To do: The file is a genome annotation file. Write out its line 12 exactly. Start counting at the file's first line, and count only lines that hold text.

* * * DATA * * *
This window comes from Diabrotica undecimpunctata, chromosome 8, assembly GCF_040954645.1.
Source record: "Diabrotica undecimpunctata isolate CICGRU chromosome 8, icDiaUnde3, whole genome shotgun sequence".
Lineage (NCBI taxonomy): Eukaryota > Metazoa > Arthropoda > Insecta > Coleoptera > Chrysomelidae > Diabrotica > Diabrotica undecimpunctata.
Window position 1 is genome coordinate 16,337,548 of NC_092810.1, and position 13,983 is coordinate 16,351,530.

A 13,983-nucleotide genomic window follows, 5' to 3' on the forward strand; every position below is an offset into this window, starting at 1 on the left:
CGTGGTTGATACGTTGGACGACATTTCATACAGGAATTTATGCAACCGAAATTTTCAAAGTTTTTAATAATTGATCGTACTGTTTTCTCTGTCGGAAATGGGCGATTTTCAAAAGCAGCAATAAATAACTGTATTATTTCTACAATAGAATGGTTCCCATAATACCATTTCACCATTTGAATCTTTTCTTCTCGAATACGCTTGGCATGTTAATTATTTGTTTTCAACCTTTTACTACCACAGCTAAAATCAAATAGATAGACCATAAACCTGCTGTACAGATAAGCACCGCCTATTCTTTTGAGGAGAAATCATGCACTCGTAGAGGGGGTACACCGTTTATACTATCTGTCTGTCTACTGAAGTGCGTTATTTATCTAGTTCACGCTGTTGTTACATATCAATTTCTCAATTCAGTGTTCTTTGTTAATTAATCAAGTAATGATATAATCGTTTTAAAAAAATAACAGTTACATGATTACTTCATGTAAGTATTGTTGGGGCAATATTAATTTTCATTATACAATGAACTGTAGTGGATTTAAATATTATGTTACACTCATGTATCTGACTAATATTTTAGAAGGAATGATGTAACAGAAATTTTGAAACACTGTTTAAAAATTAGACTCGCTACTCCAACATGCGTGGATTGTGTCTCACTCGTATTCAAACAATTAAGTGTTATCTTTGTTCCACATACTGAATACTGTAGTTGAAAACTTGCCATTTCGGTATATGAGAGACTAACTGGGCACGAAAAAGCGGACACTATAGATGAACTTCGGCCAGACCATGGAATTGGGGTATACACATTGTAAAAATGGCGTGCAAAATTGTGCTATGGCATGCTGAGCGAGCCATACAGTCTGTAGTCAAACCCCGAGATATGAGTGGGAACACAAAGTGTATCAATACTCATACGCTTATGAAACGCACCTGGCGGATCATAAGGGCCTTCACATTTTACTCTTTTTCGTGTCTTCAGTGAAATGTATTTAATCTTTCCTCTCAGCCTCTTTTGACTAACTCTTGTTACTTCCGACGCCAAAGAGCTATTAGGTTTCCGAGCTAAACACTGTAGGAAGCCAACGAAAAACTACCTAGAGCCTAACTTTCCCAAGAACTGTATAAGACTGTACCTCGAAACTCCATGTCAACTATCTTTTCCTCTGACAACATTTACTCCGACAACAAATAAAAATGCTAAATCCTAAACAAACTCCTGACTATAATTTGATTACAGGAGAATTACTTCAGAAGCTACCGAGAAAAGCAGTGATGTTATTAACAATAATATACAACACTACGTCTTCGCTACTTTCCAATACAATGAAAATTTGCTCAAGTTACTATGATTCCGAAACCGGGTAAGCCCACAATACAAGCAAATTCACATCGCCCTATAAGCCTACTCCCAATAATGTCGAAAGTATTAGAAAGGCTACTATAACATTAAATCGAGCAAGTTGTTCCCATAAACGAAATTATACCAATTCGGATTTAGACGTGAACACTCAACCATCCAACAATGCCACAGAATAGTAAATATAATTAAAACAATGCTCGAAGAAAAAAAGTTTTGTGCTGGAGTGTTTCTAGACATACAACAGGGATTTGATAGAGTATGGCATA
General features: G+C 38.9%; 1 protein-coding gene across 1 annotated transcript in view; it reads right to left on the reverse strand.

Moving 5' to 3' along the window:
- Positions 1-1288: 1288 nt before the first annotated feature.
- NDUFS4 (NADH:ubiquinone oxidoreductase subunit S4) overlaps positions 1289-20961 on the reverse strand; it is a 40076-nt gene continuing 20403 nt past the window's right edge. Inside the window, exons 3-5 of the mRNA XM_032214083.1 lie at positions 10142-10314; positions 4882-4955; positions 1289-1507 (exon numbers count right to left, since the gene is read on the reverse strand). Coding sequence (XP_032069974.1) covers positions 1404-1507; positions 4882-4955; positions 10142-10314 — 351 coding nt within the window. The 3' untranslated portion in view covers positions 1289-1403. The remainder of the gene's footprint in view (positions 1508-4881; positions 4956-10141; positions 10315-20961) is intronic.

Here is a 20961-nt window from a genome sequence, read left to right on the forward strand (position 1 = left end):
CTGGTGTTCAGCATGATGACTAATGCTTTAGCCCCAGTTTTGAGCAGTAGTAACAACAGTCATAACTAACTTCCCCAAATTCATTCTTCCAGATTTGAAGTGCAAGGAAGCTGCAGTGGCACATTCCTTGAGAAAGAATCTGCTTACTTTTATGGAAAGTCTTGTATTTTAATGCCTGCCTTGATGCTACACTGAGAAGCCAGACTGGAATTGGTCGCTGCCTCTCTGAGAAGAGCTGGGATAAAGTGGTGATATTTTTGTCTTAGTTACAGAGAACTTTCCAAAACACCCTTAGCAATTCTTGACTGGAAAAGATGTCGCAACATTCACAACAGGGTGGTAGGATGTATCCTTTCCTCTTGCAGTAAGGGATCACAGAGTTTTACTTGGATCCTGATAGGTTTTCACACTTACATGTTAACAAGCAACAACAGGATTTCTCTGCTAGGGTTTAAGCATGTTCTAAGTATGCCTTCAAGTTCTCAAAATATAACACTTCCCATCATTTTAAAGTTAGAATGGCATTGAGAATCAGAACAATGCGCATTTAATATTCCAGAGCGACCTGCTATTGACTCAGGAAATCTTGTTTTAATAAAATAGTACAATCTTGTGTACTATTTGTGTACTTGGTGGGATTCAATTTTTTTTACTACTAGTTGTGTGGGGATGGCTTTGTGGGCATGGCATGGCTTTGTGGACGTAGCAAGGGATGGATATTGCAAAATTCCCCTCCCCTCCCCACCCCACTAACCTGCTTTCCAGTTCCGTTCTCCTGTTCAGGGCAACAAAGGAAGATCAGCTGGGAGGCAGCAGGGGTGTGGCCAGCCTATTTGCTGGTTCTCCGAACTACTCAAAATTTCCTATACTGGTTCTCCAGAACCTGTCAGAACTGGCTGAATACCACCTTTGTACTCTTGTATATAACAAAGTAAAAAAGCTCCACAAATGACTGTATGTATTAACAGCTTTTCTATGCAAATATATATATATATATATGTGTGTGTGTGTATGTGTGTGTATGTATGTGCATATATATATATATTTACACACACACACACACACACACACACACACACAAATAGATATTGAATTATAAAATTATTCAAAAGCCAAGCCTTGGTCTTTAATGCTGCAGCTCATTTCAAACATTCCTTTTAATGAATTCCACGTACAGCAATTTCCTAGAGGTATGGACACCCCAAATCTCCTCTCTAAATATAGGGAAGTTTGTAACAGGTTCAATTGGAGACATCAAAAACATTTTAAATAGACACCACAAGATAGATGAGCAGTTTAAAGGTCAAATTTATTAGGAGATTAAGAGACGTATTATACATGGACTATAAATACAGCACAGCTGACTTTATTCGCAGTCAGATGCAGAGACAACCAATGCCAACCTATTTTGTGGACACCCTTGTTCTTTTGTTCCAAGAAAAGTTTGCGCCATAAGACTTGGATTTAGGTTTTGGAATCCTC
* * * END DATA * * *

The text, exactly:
CTGGTGTTCAGCATGATGACTAATGCTTTAGCCCCAGTTTTGAGCAGTAGTAACAACAGTCATAACTAACTTCCCCAAATTCATTCTTCCAGATTTGAAGTGCAAGGAAGCTGCAGTGGCACATTCCTTGAGAAAGAATCTGCTTACTTTTATGGAAAGTCTTGTATTTTAATGCCTGCCTTGATGCTACACTGAGAAGCCAGACTGGAATTGGTCGCTGCCTCTCTGAGAAGAGCTGGGATAAAGTGGTGATATTTTTGTCTTAGTTACAGAGAACTTTCCAAAACACCCTTAGCAATTCTTGACTGGAAAAGATGTCGCAACATTCACAACAGGGTGGTAGGATGTATCCTTTCCTCTTGCAGTAAGGGATCACAGAGTTTTACTTGGATCCTGATAGGTTTTCACACTTACATGTTAACAAGCAACAACAGGATTTCTCTGCTAGGGTTTAAGCATGTTCTAAGTATGCCTTCAAGTTCTCAAAATATAACACTTCCCATCATTTTAAAGTTAGAATGGCATTGAGAATCAGAACAATGCGCATTTAATATTCCAGAGCGACCTGCTATTGACTCAGGAAATCTTGTTTTAATAAAATAGTACAATCTTGTGTACTATTTGTGTACTTGGTGGGATTCAATTTTTTTTACTACTAGTTGTGTGGGGATGGCTTTGTGGGCATGGCATGGCTTTGTGGACGTAGCAAGGGATGGATATTGCAAAATTCCCCTCCCCTCCCCACCCCACTAACCTGCTTTCCAGTTCCGTTCTCCTGTTCAGGGCAACAAAGGAAGATCAGCTGGGAGGCAGCAGGGGTGTGGCCAGCCTATTTGCTGGTTCTCCGAACTACTCAAAATTTCCTATACTGGTTCTCCAGAACCTGTCAGAACTGGCTGAATACCACCTTTGTACTCTTGTATATAACAAAGTAAAAAAGCTCCACAAATGACTGTATGTATTAACAGCTTTTCTATGCAAATATATATATATATATATGTGTGTGTGTGTATGTGTGTGTATGTATGTGCATATATATATATATTTACACACACACACACACACACACACACACACACAAATAGATATTGAATTATAAAATTATTCAAAAGCCAAGCCTTGGTCTTTAATGCTGCAGCTCATTTCAAACATTCCTTTTAATGAATTCCACGTACAGCAATTTCCTAGAGGTATGGACACCCCAAATCTCCTCTCTAAATATAGGGAAGTTTGTAACAGGTTCAATTGGAGACATCAAAAACATTTTAAATAGACACCACAAGATAGATGAGCAGTTTAAAGGTCAAATTTATTAGGAGATTAAGAGACGTATTATACATGGACTATAAATACAGCACAGCTGACTTTATTCGCAGTCAGATGCAGAGACAACCAATGCCAACCTATTTTGTGGACACCCTTGTTCTTTTGTTCCAAGAAAAGTTTGCGCCATAAGACTTGGATTTAGGTTTTGGAATCCTC